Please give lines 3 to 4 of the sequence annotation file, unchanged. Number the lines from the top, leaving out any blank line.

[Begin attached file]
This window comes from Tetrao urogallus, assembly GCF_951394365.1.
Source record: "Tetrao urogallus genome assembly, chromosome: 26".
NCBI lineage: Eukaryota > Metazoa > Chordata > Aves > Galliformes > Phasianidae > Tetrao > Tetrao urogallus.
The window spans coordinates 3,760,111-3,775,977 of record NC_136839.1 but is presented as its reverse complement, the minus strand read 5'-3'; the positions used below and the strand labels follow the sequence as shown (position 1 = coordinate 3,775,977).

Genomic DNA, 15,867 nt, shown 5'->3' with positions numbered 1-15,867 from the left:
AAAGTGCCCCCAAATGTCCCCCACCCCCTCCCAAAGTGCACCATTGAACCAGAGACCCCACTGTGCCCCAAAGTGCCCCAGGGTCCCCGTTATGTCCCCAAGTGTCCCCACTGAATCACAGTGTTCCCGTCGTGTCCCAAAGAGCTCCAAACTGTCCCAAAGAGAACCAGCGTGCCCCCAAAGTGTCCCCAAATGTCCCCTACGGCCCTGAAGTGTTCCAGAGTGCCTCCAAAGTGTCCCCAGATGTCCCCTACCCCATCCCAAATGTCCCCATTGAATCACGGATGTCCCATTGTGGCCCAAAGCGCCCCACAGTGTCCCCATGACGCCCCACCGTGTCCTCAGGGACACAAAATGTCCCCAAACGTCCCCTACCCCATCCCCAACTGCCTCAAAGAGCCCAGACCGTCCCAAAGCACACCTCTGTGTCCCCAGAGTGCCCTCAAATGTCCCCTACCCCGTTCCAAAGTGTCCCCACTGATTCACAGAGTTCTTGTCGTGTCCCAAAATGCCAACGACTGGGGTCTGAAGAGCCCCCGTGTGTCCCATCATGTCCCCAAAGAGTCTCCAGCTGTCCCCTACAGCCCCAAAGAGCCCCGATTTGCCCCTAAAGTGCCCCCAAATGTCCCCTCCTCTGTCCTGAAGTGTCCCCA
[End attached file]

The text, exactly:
NCBI lineage: Eukaryota > Metazoa > Chordata > Aves > Galliformes > Phasianidae > Tetrao > Tetrao urogallus.
The window spans coordinates 3,760,111-3,775,977 of record NC_136839.1 but is presented as its reverse complement, the minus strand read 5'-3'; the positions used below and the strand labels follow the sequence as shown (position 1 = coordinate 3,775,977).